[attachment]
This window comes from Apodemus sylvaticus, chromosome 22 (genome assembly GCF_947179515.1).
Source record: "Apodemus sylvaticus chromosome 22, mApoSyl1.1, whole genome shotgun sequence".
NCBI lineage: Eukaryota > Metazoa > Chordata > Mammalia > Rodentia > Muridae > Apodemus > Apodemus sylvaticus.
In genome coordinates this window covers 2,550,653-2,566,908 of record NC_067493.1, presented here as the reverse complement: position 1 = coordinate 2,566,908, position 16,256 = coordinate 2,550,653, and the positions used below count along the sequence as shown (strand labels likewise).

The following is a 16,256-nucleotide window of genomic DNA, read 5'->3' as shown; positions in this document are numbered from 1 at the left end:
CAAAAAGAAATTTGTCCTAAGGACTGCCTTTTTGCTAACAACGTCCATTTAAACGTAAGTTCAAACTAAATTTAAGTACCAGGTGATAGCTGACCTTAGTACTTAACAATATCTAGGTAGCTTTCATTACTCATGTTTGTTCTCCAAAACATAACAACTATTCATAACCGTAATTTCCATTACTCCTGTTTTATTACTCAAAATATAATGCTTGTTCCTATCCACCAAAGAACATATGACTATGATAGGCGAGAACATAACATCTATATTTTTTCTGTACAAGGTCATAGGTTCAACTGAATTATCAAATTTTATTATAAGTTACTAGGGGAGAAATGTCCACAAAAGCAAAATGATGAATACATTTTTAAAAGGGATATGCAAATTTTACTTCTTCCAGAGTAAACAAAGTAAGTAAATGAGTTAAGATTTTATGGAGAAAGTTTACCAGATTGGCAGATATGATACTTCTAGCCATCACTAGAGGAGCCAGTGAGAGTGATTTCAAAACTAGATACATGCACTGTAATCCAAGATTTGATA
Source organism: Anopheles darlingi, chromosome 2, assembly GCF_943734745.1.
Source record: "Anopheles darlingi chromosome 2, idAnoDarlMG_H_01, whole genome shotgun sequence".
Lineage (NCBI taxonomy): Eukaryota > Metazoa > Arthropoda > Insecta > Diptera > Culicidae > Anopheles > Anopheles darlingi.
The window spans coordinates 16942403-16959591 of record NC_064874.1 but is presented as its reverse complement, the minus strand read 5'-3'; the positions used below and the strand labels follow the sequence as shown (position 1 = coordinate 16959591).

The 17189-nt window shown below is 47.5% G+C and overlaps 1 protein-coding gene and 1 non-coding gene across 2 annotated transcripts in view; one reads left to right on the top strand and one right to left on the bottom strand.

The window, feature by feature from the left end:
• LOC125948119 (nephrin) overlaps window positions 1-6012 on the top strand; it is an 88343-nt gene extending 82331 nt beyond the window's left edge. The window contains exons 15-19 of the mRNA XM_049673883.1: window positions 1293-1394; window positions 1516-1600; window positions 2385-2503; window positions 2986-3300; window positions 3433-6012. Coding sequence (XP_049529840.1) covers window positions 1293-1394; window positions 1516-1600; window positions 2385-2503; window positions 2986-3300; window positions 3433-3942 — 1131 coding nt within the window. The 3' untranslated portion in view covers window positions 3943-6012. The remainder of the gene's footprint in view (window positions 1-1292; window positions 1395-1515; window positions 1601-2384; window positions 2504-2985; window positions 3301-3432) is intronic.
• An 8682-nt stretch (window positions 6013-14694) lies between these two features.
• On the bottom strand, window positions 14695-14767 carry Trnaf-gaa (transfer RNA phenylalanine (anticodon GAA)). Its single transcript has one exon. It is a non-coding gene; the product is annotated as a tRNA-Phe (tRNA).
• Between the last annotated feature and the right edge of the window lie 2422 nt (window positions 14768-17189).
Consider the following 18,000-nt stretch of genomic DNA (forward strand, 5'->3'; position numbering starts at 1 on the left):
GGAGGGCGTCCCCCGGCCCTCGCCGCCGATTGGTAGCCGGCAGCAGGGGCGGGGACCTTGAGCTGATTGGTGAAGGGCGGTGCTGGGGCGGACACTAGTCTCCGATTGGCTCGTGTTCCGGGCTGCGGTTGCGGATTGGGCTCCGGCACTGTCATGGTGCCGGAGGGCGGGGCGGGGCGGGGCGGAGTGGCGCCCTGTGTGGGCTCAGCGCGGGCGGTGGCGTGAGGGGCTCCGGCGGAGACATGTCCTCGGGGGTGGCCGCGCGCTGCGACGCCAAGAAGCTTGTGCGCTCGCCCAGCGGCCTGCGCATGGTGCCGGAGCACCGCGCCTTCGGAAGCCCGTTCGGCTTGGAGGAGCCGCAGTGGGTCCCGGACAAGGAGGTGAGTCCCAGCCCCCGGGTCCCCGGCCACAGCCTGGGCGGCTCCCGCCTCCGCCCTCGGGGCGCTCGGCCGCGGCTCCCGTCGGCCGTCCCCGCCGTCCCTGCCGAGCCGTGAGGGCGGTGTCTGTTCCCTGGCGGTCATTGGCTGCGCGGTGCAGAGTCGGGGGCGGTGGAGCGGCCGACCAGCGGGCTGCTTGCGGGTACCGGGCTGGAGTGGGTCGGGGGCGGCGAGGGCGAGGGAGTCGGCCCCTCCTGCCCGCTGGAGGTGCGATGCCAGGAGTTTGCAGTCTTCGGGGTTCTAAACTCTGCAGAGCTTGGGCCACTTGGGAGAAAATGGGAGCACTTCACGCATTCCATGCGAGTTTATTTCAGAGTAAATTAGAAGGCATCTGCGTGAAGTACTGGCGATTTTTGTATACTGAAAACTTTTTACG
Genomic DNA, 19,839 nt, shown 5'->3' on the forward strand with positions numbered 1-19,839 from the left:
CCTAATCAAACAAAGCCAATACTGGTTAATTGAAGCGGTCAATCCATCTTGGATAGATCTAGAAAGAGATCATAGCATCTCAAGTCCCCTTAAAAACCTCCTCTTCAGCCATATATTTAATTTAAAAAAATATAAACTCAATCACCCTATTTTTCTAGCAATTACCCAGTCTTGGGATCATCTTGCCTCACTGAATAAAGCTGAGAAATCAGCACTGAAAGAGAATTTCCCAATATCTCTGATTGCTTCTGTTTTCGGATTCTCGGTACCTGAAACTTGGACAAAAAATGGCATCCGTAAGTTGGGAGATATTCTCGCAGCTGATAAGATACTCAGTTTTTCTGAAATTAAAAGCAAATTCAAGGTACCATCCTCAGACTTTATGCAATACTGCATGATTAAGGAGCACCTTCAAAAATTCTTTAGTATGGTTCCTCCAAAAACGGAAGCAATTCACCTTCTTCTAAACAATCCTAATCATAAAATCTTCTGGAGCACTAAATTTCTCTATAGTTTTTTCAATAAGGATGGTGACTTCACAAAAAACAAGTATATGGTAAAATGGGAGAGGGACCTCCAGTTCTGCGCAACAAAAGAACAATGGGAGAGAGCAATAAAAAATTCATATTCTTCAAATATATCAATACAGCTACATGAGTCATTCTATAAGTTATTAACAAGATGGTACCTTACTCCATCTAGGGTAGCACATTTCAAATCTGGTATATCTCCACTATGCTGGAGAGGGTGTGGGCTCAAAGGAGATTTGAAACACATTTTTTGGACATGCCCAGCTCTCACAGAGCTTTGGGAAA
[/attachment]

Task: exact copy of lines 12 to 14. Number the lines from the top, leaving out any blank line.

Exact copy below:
The window, feature by feature from the left end:
• LOC125948119 (nephrin) overlaps window positions 1-6012 on the top strand; it is an 88343-nt gene extending 82331 nt beyond the window's left edge. The window contains exons 15-19 of the mRNA XM_049673883.1: window positions 1293-1394; window positions 1516-1600; window positions 2385-2503; window positions 2986-3300; window positions 3433-6012. Coding sequence (XP_049529840.1) covers window positions 1293-1394; window positions 1516-1600; window positions 2385-2503; window positions 2986-3300; window positions 3433-3942 — 1131 coding nt within the window. The 3' untranslated portion in view covers window positions 3943-6012. The remainder of the gene's footprint in view (window positions 1-1292; window positions 1395-1515; window positions 1601-2384; window positions 2504-2985; window positions 3301-3432) is intronic.
• An 8682-nt stretch (window positions 6013-14694) lies between these two features.